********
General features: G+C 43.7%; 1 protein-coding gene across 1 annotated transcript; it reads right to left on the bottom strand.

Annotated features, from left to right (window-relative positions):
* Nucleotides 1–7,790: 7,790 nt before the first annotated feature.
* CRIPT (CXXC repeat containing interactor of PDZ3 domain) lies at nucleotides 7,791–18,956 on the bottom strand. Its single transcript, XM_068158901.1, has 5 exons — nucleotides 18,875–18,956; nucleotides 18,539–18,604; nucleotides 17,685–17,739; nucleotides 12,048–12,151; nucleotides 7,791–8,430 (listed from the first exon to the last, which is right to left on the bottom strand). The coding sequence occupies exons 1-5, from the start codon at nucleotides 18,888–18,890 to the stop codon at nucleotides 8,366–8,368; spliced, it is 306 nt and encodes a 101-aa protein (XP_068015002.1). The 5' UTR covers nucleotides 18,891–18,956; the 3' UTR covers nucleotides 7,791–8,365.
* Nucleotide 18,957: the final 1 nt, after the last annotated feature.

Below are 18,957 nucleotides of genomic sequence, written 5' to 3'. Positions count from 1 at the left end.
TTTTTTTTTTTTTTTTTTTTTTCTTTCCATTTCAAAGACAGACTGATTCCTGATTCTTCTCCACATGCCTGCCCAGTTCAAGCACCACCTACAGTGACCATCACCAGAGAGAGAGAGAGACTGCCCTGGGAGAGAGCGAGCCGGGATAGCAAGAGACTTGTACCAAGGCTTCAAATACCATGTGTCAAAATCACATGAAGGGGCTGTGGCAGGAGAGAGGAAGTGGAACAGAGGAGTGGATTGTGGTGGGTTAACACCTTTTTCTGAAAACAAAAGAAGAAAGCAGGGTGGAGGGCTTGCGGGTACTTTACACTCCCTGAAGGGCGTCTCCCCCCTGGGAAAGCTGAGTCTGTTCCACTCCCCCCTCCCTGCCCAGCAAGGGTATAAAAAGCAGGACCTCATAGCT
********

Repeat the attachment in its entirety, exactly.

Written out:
General features: G+C 43.7%; 1 protein-coding gene across 1 annotated transcript; it reads right to left on the bottom strand.

Annotated features, from left to right (window-relative positions):
* Nucleotides 1–7,790: 7,790 nt before the first annotated feature.
* CRIPT (CXXC repeat containing interactor of PDZ3 domain) lies at nucleotides 7,791–18,956 on the bottom strand. Its single transcript, XM_068158901.1, has 5 exons — nucleotides 18,875–18,956; nucleotides 18,539–18,604; nucleotides 17,685–17,739; nucleotides 12,048–12,151; nucleotides 7,791–8,430 (listed from the first exon to the last, which is right to left on the bottom strand). The coding sequence occupies exons 1-5, from the start codon at nucleotides 18,888–18,890 to the stop codon at nucleotides 8,366–8,368; spliced, it is 306 nt and encodes a 101-aa protein (XP_068015002.1). The 5' UTR covers nucleotides 18,891–18,956; the 3' UTR covers nucleotides 7,791–8,365.
* Nucleotide 18,957: the final 1 nt, after the last annotated feature.

Below are 18,957 nucleotides of genomic sequence, written 5' to 3'. Positions count from 1 at the left end.
TTTTTTTTTTTTTTTTTTTTTTCTTTCCATTTCAAAGACAGACTGATTCCTGATTCTTCTCCACATGCCTGCCCAGTTCAAGCACCACCTACAGTGACCATCACCAGAGAGAGAGAGAGACTGCCCTGGGAGAGAGCGAGCCGGGATAGCAAGAGACTTGTACCAAGGCTTCAAATACCATGTGTCAAAATCACATGAAGGGGCTGTGGCAGGAGAGAGGAAGTGGAACAGAGGAGTGGATTGTGGTGGGTTAACACCTTTTTCTGAAAACAAAAGAAGAAAGCAGGGTGGAGGGCTTGCGGGTACTTTACACTCCCTGAAGGGCGTCTCCCCCCTGGGAAAGCTGAGTCTGTTCCACTCCCCCCTCCCTGCCCAGCAAGGGTATAAAAAGCAGGACCTCATAGCT